Vascular Plants of North Carolina
Account for Dusty Downy Goldenrod - Solidago pulverulenta   Nuttall
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AuthorNuttall
DistributionCoastal Plain, Sandhills, and lower to middle Piedmont, west only to Person, Rowan, and Cabarrus counties.

Mostly Coastal Plain, southeastern VA to northern FL and LA.
AbundanceFrequent to common in the southern half of the Coastal Plain, including the Sandhills. Uncommon in the northern half of the Coastal Plain; mostly rare in the eastern and southeastern Piedmont, more numerous in the southern counties.
HabitatDry to mesic or moist soils of pine-deciduous woodlands and forest openings, clearings, clearcuts, roadsides. Occasionally in Longleaf Pine-Wiregrass savannas and flatwoods, but mostly where disturbed. Generally found in acidic soils near or under pines, often where the ground is damp or somewhat so, but it is not found in overly wet sites.
PhenologyFlowering and fruiting late August-October.
IdentificationDusty Downy Goldenrod grows 1.5-3 feet tall, the stems and leaves covered with tiny whitish hairs that usually give the plant a grayish-green tone. The inflorescence is elliptical to narrowly tubular in outline and tapered to both ends. In the field it resembles S. erecta, but that plant is smooth (glabrous). S. speciosa is usually much taller (3-6 feet) and its involucral bracts have rounded tips (vs. acute). Its closest ally is S. puberula, which differs in fewer leaves per stem (20-60 vs. 50-100+) and longer leaves (4-5 cm vs. less than 4 cm in S. pulverulenta). Also, S. puberula is a montane species in NC, though it has been recorded once in Cabarrus County, in the central Piedmont.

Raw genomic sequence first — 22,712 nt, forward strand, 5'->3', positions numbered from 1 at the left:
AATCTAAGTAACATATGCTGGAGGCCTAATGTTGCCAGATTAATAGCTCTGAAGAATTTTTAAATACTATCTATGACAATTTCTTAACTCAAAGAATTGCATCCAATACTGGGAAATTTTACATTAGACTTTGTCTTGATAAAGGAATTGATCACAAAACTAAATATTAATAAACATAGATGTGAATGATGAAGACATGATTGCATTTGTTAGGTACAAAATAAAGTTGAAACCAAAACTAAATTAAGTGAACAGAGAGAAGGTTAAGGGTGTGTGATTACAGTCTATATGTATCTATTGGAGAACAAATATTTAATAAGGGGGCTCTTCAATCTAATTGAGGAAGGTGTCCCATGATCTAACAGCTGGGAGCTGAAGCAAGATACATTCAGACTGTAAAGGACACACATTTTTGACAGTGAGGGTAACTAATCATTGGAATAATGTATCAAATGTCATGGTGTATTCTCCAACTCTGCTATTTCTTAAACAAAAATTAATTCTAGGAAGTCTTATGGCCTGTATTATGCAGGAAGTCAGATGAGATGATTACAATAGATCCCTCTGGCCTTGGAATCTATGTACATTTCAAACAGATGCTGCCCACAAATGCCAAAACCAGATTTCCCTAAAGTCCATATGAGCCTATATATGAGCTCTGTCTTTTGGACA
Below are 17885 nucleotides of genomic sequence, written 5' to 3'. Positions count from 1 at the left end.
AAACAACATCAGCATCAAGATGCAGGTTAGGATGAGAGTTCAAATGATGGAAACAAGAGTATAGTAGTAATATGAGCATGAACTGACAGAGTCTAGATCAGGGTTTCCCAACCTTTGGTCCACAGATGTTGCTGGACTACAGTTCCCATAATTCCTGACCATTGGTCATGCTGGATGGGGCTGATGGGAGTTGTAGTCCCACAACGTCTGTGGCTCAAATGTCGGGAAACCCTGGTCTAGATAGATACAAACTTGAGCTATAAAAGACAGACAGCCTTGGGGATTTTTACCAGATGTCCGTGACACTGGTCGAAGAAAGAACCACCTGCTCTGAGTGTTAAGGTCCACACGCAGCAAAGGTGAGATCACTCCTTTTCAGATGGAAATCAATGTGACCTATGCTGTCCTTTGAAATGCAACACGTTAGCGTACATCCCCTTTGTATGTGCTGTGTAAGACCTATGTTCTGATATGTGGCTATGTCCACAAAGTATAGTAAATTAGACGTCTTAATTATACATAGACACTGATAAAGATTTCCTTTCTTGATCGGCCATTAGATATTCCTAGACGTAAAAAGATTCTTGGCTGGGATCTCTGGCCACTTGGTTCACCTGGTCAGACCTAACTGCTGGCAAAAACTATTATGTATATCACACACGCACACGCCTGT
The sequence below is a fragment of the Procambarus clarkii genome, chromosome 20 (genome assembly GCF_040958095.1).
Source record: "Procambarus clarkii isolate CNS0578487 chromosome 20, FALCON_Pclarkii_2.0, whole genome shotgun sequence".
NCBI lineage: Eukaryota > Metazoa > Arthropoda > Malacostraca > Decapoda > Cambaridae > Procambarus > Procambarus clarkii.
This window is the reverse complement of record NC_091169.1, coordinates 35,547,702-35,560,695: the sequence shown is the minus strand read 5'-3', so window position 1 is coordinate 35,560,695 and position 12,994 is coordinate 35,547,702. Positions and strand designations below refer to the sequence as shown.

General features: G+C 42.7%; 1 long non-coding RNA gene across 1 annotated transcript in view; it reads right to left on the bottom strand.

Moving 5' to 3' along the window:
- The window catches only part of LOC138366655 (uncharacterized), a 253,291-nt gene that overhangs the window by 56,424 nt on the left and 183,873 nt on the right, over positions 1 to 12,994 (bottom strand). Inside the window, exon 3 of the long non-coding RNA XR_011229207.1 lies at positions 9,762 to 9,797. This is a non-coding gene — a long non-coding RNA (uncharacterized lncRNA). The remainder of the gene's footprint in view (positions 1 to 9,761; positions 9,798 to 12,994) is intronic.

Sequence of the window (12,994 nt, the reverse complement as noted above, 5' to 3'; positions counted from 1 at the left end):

Taxonomic CommentsSolidago pulverulenta has been treated as a variety or a subspecies of S. puberula by some authors. Most authors still do not consider it as a valid species, such as NatureServe, but Weakley (2018) does. Semple et al. (2020) also treat it as a full species.

Other Common Name(s)There seem to be no common names online, as these references have the taxon still grouped under S. puberula, with the Downy Goldenrod name. That common name is "reserved" for S. puberula. As "pulverulenta" means "dusty", a common name is here listed as Dusty Downy Goldenrod. This makes "Downy Goldenrod" a nested name, and thus S. puberula should have a modifier, but none is mentioned. However, naming S. pulverulenta simply as Dusty Goldenrod is not quite appropriate.
State RankS4? [S5]
Global RankG5T4T5 [G4G5]
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B.A. SorrieMoore County, same data. MoorePhoto_natural
B.A. SorrieMoore County, 2018, roadside, Whispering Pines. MoorePhoto_natural

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